Morocco Honeymoons

Looking for a dreamy and unique spot for your honeymoon adventure? Morocco may be just the place!

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Morocco Honeymoon

On the most Southern tip of the African continent lies one of the most aromatic and dreamiest countries of all: Morocco. It borders the Atlantic Ocean and the Mediterranean sea and offers honeymooners a thoroughly immersion into the diverse culture that includes Berber, Arabian and European influences. This hot climate features an eccentric and eclectic city life, a political climate that’s continuously changing, and vast amount sandy dune and mountains, where a camel can quite literally carry you into the sunset. For those couples who seek intrigue for their first trip as newlyweds, this country is the most accessible in North Africa from Europe and North America.

Pack your billowy clothes, a scarf to hold back your locks, some sunglasses and plenty of sunscreen and prepare yourself for a seductive Morocco honeymoon, fit for two. 

morocco

When to Go

Morocco features year-round warm temperatures, making it an ideal excursion from frigid degrees that lurk in the North. Even so, some seasons are better than others, with most travel experts recommending spring time—from March to May—as the quintessential time to tour around. During these months, you’ll witness flowers blooming throughout the cities and gardens, and clear, blue and comfortable skies. Summer is still an okay time to visit, but consider yourself warned that it will be toasty: since shade is difficult to find in the middle of a desert. Another option if you’re unavailable earlier in the year is Autumn—from September to November—when the humidity has waived. Overall, much of Morocco is inexpensive or affordable, but during the fall and winter, you’ll be able to snag off-season rates when you stay in a traditional riad.

Where to Go

It is hard not to fall in love with the romantic tryst of Casablanca, but that doesn’t mean it is the best place to visit. As a city with a steeper crime rate than others in this country, there is little to see other than the recreated cafe and one of the only mosques that is open to the public, Hassan II. That being said—most international and domestic flights will pass through Casablanca on their way to Marrakesh, making it an okay pit-stop for a night. Just remember, you’ll want to spend more time in these recommended parts of the country instead:

Marrakesh

There’s something mesmerizing about Marrakech, right from the moment you land. Whether you’re winding through the maze of the medina—where local goods, tourist shops, bakeries and butchers all fight for your attention—or wandering through the old town walls, searching for the mysteries that lie in their foundation, you’ll find yourself dazzled by the chaos. Here, it is recommended to always stick together, since pickpocketing is a concern. Women should make an effort to cover up their arms and décolletage areas to avoid unwarranted or unwanted attention—and as a sign of respect for the mostly Muslim country. Look into many of the upscale riads located in the media, where you can experience an upgraded view of the traditional Moroccan home, and savor the privacy and ability to sport a bathing suit. Keep in mind this country is dry—but some speakeasies exist. Do you research and try to be respectful. Word to the wise? A lack of traffic lights makes it difficult to know when you’re meant to walk, so take a page out of an experienced nomad’s playbook and follow the locals!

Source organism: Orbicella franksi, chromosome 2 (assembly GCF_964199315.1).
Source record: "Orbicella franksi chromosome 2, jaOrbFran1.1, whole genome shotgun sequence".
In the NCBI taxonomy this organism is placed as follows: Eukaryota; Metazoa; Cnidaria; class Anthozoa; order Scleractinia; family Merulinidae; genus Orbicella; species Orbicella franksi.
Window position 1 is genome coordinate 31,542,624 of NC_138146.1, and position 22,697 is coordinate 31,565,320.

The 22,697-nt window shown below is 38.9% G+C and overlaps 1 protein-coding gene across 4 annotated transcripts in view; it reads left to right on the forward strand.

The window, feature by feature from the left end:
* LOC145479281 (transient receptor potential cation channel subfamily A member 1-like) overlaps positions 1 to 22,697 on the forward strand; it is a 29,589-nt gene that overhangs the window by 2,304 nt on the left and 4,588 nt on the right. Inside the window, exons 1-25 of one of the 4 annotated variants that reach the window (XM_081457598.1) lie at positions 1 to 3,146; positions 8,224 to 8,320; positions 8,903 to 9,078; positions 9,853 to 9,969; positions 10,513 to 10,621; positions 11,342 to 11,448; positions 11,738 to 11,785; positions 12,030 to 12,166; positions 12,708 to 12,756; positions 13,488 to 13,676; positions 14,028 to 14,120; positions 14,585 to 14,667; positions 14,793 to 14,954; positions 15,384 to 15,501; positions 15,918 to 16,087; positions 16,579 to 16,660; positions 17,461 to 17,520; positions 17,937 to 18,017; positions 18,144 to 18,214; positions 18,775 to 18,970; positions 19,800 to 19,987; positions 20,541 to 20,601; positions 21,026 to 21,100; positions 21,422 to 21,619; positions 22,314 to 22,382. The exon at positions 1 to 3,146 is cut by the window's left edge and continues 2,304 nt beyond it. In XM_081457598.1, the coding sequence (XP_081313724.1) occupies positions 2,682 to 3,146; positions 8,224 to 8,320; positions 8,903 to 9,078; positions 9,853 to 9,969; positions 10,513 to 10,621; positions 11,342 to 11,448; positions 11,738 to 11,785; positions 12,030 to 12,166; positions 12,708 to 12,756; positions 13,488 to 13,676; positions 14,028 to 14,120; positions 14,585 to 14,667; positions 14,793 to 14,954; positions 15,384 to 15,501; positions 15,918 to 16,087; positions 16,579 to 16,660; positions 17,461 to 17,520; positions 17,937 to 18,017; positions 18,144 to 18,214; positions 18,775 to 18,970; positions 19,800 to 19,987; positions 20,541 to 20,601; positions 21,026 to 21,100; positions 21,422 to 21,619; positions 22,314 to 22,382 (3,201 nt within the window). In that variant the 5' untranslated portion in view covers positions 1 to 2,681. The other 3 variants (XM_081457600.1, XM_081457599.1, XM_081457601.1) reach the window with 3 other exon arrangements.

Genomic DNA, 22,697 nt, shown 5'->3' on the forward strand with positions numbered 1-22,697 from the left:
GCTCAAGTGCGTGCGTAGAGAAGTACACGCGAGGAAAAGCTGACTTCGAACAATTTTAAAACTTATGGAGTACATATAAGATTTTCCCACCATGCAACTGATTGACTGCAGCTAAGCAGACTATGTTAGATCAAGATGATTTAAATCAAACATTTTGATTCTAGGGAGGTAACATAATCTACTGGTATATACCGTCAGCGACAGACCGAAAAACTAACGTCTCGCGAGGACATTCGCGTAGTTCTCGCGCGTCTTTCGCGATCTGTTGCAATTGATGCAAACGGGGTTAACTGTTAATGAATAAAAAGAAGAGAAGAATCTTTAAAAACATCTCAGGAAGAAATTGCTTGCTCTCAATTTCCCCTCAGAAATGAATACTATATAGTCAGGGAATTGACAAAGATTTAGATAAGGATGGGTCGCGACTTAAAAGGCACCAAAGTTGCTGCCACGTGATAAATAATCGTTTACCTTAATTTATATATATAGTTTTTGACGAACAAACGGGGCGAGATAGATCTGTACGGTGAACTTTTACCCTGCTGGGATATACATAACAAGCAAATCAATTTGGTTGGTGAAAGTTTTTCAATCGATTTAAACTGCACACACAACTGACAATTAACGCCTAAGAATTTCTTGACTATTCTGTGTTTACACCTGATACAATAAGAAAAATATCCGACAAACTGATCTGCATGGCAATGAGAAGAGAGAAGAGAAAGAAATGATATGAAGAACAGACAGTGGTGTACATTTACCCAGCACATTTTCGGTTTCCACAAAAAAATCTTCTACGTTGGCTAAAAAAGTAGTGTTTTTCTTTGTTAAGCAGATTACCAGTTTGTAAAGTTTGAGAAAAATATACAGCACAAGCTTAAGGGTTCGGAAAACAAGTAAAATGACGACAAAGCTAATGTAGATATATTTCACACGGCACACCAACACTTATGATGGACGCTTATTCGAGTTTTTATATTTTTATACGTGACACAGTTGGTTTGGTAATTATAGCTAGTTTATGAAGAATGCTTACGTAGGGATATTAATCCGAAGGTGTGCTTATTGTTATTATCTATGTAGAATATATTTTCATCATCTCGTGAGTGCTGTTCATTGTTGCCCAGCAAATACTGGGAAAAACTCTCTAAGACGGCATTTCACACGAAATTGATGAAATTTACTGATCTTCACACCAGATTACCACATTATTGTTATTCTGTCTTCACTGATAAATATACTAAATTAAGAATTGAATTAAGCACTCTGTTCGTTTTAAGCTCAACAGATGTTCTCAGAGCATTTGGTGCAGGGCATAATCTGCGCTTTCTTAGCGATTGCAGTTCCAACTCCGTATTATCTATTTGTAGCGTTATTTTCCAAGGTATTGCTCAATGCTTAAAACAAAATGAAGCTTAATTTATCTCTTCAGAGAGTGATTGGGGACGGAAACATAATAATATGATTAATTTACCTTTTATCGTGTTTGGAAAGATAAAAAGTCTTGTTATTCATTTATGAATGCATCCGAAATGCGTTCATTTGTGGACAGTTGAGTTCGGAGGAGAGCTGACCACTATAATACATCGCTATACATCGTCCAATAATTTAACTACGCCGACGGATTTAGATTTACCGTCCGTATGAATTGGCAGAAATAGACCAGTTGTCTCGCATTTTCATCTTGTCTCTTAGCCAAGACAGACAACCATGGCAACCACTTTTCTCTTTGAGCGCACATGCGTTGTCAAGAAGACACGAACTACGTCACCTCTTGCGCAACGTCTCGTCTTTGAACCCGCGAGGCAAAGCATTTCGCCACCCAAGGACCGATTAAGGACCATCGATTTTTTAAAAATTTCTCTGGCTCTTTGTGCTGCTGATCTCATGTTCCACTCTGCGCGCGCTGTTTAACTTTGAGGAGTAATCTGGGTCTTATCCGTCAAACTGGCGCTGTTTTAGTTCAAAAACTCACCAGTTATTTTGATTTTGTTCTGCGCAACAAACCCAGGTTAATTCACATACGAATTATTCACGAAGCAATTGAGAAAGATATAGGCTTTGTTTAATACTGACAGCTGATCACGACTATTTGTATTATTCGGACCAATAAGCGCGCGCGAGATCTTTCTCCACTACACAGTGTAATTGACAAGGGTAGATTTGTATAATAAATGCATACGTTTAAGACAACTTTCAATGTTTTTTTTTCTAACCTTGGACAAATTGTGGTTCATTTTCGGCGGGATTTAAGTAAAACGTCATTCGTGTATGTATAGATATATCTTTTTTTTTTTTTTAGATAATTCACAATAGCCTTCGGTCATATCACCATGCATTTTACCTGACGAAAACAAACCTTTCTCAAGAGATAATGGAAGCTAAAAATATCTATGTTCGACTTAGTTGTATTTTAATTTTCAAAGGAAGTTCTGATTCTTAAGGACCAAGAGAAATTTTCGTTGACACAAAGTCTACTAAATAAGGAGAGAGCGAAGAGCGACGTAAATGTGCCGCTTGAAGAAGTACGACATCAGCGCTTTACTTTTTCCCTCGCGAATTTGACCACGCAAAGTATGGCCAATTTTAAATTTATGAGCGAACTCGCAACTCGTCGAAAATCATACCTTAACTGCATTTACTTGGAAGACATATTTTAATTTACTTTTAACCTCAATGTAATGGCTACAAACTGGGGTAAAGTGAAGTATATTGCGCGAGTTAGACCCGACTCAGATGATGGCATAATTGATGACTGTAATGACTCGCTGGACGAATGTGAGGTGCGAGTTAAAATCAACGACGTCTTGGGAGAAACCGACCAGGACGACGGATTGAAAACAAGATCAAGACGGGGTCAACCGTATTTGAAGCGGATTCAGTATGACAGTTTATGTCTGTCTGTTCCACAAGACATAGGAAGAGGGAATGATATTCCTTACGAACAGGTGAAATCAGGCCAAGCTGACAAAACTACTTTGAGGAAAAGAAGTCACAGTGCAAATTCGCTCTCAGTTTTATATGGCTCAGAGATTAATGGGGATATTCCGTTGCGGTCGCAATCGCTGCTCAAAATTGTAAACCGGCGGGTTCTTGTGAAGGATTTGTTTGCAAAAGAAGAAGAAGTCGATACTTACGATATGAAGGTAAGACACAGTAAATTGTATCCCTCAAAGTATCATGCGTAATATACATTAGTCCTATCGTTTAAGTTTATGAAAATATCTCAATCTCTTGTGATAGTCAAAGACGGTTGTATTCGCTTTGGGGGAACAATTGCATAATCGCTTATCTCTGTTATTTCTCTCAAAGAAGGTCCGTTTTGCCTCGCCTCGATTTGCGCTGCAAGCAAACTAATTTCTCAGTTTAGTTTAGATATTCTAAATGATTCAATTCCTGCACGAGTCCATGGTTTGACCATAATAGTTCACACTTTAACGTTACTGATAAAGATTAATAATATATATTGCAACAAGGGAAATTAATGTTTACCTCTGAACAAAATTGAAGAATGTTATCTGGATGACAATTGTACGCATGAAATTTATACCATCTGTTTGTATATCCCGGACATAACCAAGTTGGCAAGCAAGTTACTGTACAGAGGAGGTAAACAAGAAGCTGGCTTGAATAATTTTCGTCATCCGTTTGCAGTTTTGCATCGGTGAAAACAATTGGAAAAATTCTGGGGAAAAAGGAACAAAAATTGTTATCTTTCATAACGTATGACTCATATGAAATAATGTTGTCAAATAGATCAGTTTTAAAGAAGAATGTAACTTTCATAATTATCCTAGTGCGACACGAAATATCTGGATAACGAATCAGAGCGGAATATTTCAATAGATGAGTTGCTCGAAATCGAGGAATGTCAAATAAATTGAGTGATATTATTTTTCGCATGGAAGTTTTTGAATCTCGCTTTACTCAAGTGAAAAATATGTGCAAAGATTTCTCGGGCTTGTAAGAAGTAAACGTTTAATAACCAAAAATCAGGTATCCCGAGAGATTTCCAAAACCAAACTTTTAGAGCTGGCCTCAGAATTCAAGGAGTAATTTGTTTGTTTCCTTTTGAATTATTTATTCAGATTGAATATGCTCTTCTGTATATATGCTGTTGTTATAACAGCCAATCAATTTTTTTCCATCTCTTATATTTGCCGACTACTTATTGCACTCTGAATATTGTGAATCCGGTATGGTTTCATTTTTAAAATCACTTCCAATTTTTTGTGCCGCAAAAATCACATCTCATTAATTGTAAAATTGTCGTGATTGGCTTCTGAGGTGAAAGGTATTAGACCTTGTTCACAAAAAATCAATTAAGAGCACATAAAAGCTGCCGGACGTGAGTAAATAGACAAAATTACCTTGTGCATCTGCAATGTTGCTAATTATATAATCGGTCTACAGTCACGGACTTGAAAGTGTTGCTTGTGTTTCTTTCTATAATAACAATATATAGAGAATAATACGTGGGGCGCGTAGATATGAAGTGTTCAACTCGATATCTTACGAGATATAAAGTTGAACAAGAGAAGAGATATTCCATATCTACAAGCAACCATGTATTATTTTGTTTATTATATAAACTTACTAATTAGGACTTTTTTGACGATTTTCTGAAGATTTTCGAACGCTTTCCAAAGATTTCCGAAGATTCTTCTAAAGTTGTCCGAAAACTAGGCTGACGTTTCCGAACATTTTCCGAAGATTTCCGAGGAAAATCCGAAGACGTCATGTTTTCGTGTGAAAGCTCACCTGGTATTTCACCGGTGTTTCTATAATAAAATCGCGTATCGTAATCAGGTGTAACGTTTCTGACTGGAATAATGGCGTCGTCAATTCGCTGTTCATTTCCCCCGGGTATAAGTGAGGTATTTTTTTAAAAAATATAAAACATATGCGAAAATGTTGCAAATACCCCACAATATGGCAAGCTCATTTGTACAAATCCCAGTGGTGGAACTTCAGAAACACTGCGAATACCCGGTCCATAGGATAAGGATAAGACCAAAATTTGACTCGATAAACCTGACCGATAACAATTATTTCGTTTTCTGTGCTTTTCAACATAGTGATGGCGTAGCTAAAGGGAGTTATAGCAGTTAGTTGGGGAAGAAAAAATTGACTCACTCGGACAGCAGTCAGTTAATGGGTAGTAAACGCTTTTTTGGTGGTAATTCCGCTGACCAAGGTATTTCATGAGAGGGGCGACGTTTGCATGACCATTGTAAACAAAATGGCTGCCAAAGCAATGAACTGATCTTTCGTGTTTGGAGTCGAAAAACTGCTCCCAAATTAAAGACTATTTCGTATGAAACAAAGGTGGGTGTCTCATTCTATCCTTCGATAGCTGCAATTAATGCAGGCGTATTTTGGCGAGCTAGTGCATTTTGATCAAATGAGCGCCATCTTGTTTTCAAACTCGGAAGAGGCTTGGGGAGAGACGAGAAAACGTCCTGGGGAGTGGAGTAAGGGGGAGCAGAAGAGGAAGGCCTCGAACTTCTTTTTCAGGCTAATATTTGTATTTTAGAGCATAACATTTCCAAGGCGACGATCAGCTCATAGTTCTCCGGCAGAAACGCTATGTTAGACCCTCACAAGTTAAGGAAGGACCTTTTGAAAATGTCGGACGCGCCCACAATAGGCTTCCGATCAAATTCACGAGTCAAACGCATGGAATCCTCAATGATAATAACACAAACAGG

Sahara Desert

No Moroccan honeymoon is complete without a trip to the Sahara Desert. With countless tours leaving and returning from Marrakesh, reserve at least two to three days of sleeping under the myriad of stars. Because it is at least an eight-hour drive out—with many tours spanning up to 12—you might enjoy a longer period, so you can make stops along the way to local towns and UNESCO World Heritage stops that are sprinkled about the road. Those who experience car sickness should be mindful and bring medicine, since the journey is far from straight. If you’re wondering if the extra cost of glamping, riding camels and sandboarding is worth it? It 100 percent is. For an unforgettable way to greet a morning as newlyweds, get up early and grab a cup of ‘Moroccan whiskey’ (that’s coffee!), and climb a sundune to watch the sunrise.

Chefchaouen

If you’ve never heard of this town, consider its more common touristy nickname: the Blue City. It’s an appropriate moniker since many of the buildings, streets and tiles are, well, blue! Here, you’ll find yourself lost through small streets and washed buildings, featuring ample opportunity to shop locally and dine on local fare, like tajine. Make sure to book a suite near the main square—Place Outa el Hammam—where you’ll have views of the color-contrasting Kasbah, a red 15th-century dungeon and fortress. Consider your stint hear a relaxing one, since it oozes with romance—and begs to be Instagrammed.

Fes

Ask anyone who has spent time in Morocco and they’ll sing the praises of this little-known destination. In the northeast, it is often considered the culture capital of the country, with vibrant experiences aplenty. Here, you can explore through their large medina, Fes El Bali, which is confined from the rest of the city. After you stock up on a suitcase worth of fine goods and artisan creations, venture through the many historic buildings and restaurants, where you’ll have the opportunity to celebrate your love in a unique way.

Article by Lindsay Tigar

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Morocco Honeymoon Discussions

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FutureMrsF, on January 13, 2013 at 10:56 PM

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